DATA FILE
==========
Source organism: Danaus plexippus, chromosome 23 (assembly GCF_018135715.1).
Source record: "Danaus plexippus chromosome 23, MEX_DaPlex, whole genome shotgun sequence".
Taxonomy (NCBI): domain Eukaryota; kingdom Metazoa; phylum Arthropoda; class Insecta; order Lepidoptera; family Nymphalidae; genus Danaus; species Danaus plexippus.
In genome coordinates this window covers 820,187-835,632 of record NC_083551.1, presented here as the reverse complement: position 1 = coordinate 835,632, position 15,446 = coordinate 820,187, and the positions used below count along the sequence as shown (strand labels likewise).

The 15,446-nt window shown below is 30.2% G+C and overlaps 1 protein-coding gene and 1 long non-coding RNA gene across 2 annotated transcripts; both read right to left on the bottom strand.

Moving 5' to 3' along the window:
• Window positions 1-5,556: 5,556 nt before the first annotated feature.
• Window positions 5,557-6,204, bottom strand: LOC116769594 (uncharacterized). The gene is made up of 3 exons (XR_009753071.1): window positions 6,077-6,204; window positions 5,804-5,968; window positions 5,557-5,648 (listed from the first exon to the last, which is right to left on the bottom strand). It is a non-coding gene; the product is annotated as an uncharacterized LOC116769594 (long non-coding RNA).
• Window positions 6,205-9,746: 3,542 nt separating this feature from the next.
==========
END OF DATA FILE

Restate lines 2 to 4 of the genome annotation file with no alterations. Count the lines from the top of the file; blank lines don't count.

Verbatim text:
Source record: "Danaus plexippus chromosome 23, MEX_DaPlex, whole genome shotgun sequence".
Taxonomy (NCBI): domain Eukaryota; kingdom Metazoa; phylum Arthropoda; class Insecta; order Lepidoptera; family Nymphalidae; genus Danaus; species Danaus plexippus.
In genome coordinates this window covers 820,187-835,632 of record NC_083551.1, presented here as the reverse complement: position 1 = coordinate 835,632, position 15,446 = coordinate 820,187, and the positions used below count along the sequence as shown (strand labels likewise).